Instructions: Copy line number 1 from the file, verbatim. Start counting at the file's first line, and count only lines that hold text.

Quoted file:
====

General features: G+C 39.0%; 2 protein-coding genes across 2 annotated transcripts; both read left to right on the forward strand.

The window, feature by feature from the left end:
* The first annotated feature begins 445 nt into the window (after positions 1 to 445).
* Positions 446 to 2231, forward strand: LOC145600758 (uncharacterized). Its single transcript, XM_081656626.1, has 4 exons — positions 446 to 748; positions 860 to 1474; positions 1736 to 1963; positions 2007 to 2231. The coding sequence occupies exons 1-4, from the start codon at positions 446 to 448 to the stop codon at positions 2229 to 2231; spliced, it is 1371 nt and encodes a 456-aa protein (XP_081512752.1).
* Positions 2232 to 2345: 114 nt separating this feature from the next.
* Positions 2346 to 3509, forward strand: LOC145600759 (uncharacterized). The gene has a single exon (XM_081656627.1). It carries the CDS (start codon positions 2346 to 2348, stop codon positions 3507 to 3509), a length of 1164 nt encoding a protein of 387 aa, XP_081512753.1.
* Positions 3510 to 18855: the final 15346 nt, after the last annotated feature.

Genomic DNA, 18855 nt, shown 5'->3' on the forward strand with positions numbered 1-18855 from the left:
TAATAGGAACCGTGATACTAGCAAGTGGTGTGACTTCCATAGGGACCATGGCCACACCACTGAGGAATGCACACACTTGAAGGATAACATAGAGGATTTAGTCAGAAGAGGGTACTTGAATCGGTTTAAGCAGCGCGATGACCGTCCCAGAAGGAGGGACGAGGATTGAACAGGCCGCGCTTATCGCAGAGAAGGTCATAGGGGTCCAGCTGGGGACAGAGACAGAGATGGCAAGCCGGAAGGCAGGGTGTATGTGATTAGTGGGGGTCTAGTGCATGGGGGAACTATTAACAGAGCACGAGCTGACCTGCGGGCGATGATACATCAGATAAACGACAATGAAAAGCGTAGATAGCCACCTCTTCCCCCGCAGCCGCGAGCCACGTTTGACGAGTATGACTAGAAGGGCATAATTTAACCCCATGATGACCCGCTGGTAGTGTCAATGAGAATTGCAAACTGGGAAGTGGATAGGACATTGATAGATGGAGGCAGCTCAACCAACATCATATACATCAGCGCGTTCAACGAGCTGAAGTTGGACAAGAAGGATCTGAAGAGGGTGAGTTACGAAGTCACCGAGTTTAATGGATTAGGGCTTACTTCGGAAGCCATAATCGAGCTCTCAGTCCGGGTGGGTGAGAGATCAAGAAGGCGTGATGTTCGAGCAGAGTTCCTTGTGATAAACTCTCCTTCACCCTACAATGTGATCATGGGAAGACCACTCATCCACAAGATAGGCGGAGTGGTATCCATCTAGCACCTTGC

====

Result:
General features: G+C 39.0%; 2 protein-coding genes across 2 annotated transcripts; both read left to right on the forward strand.